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Saturday, June 16, 2012


           Behind the tall hedges, in the back of the church, Fr. Kevin rested and watched the day's sky turn to twilight.  He took a long drag on the joint in his hand, and slowly exhaled.  As he did so, he could feel the knotted muscles between his shoulder blades begin to unwind and relax.  Today had been the worst day he could remember, and he couldn't get the image of Marco's bleeding body out of his mind.  The guilt twisting in his stomach was even  harder to shake, despite the reefer doing it's work.

           How could he not even know if Marco was Catholic?  The man had been coming to work almost every day for the past four months, and as he lay dying on the front lawn, Kevin knew little more than his name, and that only because he regularly signed the gentleman's pay check  Truth was, he knew little about any of his parishioners, other than the inane chit chat exchanged after Mass.  And now it looked as if someone in this town was so horribly messed up,  filled with enough rage to actually take a life!

           When Sheriff Beckett had asked if he knew of anyone who would have reason to want the gardener dead, he could offer no input.  He even needed to check Marco's employment records to find out if he had a next of kin, and who and where they were.  "Face it, " he mused, "you just suck as a Pastor".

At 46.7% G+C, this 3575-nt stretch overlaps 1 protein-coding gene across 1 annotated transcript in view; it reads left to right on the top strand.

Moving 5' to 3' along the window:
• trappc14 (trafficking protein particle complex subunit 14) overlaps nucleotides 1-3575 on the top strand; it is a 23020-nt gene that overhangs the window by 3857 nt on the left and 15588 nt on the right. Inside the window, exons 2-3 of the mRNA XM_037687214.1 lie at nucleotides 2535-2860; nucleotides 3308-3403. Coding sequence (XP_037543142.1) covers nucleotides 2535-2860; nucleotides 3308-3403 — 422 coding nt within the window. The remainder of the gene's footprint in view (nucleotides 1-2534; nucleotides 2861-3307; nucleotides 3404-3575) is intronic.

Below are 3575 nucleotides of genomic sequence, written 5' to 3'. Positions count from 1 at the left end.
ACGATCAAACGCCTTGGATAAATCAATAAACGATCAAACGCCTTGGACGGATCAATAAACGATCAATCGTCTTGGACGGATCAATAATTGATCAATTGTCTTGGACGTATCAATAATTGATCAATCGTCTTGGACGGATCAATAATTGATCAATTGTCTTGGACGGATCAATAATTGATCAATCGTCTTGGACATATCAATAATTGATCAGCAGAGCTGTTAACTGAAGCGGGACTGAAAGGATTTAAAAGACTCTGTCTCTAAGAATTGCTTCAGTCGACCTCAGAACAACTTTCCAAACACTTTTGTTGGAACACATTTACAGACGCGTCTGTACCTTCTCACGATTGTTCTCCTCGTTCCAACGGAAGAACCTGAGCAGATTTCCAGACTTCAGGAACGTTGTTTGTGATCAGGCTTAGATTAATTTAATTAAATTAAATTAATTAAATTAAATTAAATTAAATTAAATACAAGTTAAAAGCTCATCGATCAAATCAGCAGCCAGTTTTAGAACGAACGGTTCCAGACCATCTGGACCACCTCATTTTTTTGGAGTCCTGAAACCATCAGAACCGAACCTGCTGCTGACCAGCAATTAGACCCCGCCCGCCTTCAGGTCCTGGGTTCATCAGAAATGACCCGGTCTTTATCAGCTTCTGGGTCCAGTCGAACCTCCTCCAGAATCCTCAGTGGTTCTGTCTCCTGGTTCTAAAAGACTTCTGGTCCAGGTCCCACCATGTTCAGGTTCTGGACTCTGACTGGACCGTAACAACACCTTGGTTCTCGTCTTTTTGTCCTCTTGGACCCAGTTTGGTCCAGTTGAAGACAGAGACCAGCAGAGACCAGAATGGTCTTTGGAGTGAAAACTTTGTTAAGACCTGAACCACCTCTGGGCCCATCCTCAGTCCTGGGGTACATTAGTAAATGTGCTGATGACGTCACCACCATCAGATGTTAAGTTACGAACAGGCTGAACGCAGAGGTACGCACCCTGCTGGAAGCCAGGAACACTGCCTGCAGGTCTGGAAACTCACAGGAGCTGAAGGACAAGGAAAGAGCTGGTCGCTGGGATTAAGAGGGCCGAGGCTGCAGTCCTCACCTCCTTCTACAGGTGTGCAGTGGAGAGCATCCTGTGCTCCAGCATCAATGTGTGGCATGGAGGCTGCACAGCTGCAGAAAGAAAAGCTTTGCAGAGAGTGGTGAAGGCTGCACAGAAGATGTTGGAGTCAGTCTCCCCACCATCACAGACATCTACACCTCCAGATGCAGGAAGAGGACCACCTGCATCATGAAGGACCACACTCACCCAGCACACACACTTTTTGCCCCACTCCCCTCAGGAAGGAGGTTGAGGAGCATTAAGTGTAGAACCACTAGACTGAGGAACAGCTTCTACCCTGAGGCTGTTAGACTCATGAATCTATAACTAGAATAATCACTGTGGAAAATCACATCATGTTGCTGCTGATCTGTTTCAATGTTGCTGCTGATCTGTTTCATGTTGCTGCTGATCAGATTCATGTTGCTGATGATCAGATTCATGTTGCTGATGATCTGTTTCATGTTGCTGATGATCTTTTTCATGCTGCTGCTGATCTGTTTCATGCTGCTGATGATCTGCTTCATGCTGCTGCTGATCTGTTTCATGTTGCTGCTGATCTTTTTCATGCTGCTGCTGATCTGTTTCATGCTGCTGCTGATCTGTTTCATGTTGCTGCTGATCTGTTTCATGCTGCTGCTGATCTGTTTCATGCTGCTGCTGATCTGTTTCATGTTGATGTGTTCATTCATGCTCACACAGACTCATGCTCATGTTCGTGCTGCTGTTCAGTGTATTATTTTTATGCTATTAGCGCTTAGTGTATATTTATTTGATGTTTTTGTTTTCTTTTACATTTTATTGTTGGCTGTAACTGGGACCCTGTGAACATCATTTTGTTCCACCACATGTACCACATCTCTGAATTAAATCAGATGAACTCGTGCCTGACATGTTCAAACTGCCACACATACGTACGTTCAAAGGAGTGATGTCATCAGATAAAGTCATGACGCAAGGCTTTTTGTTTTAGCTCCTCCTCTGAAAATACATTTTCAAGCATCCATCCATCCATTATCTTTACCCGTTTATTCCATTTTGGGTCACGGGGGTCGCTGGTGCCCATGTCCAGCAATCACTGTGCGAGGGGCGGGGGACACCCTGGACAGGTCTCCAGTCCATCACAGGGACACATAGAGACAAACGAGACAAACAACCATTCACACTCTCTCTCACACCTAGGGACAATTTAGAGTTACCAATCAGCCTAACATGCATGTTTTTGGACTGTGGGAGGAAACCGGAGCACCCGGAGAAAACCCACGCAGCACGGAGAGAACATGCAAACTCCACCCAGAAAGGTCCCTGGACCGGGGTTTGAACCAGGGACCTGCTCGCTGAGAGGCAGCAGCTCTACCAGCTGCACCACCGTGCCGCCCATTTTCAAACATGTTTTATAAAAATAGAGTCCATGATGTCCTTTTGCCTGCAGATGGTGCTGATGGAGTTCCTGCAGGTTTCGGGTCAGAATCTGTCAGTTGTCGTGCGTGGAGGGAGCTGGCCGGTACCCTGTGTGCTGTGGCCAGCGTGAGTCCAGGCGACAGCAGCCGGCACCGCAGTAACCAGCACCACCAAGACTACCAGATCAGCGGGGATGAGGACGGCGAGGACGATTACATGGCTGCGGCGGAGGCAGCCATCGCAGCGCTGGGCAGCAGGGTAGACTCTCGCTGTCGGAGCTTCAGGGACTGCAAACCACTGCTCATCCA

He took another drag and wondered when it had all stopped mattering.  He knew he had wanted to be a priest and serve the Church since he was in the 6th grade.  He loved his faith, and his ordination had been one of the happiest days of his life.  But once out of the seminary and assigned to his first parish as an associate, he had quickly become disillusioned.  It seemed to be nothing more than business and politics.  The harder he tried to build personal relationships, the more he was rebuffed.  So he stopped trying, and instead stayed off of the radar.  Because he did nothing to make a positive impression, it came as a complete shock to him when the diocese had informed him that he would be getting his own parish.  The reasoning became quite clear when he arrived in Dollyville, and realized that Holy Family was a teeny, tiny church, in a teeny tiny town.  A place you sent someone who couldn't mess up the status quo.

           "And yet, you still managed to screw up the proverbial 'one car funeral," he thought.   Feeling perfectly sorry for himself, he reached down to grab the cup of latte next to the lawn chair.  As he did so, something caught the corner of his eye, moving among the bushes.  Thinking it was the neighbor's
cat, he turned his attention back to the reefer, latte and his growing weariness.  Imagine his shock when out of the bushes rolled what could only be described as ...well...a midget.

             "Enjoying your own little pity party, lad?"

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